Risk assessors at the European Food Safety Authority (EFSA) use the Margin of Exposure ( ) approach to consider possible safety concerns arising from the presence in food and feed of substances which are both genotoxic (that is, which may damage , the genetic material of cells) and carcinogenic. The presence of substances which are both genotoxic and carcinogenic in food and feed, while not desirable, could result from environmental pollution or manufacturing processes. The MOE is a ratio of two factors which assesses for a given : the at which a small but measurable is first observed and the level of to the substance considered. The MOE is not used to assess the safety of regulated substances deliberately added to the food chain (for instance food and feed additives or food contact materials). However, EFSA’s Scientific Committee advises that it could be useful in assessing the safety of any genotoxic and carcinogenic impurities present in such substances at very low levels. Use of the MOE can in this way help support risk managers in defining possible actions required to keep exposure to such substances as low as possible.
Due to improving testing methods, more impurities can be detected at low levels in food and feed additives or food contact materials. Examples of these impurities include both unavoidable contaminants such as environmental pollutants, as well as residuals and by-products resulting from a production process. As some of these impurities may be both genotoxic and carcinogenic, risk assessors are required to consider their possible impact on human and animal health.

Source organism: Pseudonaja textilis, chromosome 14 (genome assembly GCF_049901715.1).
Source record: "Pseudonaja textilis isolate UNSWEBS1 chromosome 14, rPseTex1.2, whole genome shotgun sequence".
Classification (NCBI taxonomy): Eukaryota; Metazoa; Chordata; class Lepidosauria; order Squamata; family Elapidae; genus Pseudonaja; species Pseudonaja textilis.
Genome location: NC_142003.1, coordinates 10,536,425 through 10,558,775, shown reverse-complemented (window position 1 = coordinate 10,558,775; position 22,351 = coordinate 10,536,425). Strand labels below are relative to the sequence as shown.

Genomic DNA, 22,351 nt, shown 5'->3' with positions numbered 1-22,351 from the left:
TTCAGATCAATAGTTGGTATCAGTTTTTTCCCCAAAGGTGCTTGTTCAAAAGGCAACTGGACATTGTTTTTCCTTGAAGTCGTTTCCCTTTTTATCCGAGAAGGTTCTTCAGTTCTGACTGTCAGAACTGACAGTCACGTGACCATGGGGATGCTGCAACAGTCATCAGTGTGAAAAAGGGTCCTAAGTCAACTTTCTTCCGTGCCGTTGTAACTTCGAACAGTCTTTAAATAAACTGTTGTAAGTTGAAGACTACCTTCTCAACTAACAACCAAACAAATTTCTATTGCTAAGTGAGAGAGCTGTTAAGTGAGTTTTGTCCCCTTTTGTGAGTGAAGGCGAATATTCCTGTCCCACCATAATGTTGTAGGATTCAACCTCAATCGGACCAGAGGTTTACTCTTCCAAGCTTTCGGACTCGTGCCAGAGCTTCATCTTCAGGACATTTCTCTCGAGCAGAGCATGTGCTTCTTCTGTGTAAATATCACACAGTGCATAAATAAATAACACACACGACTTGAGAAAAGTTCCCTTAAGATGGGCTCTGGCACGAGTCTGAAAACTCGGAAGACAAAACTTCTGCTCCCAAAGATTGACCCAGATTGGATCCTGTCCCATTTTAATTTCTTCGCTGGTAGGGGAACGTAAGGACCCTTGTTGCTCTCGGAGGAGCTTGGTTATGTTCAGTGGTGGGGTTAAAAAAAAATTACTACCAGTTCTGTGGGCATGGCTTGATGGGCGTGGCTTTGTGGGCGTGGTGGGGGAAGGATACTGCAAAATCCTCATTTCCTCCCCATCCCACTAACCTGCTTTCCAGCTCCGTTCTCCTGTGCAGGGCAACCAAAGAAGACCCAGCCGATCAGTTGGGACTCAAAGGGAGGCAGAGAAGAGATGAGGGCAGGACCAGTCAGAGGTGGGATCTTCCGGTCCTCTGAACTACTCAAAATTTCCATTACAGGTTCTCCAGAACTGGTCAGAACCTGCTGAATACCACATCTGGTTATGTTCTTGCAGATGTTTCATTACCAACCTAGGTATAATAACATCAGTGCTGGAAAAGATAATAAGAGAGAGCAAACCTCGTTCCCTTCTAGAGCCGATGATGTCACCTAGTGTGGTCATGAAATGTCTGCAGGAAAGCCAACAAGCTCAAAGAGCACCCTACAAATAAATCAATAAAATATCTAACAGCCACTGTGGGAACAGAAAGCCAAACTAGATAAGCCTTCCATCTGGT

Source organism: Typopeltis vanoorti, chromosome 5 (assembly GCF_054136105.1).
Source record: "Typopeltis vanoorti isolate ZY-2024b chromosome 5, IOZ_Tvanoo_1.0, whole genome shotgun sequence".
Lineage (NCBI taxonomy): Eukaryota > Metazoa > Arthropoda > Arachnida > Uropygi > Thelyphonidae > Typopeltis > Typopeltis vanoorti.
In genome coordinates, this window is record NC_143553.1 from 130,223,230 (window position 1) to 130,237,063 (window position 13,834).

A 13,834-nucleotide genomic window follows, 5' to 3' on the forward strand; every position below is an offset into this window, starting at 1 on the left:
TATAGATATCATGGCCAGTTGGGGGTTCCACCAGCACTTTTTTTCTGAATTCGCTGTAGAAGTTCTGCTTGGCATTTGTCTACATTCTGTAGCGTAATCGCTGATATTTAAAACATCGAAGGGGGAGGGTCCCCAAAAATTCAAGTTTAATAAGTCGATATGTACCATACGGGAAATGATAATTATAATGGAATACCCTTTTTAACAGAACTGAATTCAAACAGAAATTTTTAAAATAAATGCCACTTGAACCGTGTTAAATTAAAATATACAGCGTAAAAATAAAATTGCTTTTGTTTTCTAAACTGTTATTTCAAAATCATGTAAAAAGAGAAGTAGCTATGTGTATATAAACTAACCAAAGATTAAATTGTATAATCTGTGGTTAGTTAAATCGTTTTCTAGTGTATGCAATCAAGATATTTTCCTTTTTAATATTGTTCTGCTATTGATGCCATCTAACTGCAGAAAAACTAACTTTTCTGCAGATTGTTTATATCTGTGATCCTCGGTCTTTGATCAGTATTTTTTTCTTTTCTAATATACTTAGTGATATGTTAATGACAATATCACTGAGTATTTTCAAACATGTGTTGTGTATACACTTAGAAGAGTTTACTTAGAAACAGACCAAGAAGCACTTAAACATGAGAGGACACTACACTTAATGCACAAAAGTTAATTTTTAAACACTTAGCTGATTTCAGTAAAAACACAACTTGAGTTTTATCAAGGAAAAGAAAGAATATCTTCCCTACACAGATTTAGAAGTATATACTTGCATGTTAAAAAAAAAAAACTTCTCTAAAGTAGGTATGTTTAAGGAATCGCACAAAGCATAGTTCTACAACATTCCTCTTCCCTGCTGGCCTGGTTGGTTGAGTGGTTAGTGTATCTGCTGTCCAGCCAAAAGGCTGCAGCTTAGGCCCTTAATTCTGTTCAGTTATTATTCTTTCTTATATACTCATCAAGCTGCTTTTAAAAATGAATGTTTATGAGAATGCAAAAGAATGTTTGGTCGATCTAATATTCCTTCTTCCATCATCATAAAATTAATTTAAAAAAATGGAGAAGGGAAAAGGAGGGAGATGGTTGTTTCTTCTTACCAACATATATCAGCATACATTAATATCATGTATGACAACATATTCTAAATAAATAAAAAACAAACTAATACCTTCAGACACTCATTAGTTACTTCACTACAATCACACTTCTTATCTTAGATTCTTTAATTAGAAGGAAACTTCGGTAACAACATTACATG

The MOE is a tool used by risk assessors to characterise the risk from exposure to genotoxic and carcinogenic substances, which may be found in food or feed. As such, the MOE approach provides an indication of the level of safety concern about a substance’s presence in food but it does not quantify the risk as such. Specifically, when using this approach, risk assessors indicate whether the MOE is of high concern, low concern, or unlikely to be of safety concern. Moreover, MOEs should be looked at on a case-by-case basis while taking account of both the level of safety concern and any uncertainties involved in deriving the MOE.
In its 2005 opinion, EFSA’s Scientific Committee expressed the view that in general a of 10,000 or higher, if it is based on the ‘Benchmark-dose lower bound’ (BMDL) from an animal study, would be of low concern from a public health point of view. The BMDL is a reference value derived from the ( ) which extends the use of dose-response data from studies in experimental animals or from observational epidemiological studies to better characterise and quantify potential risks.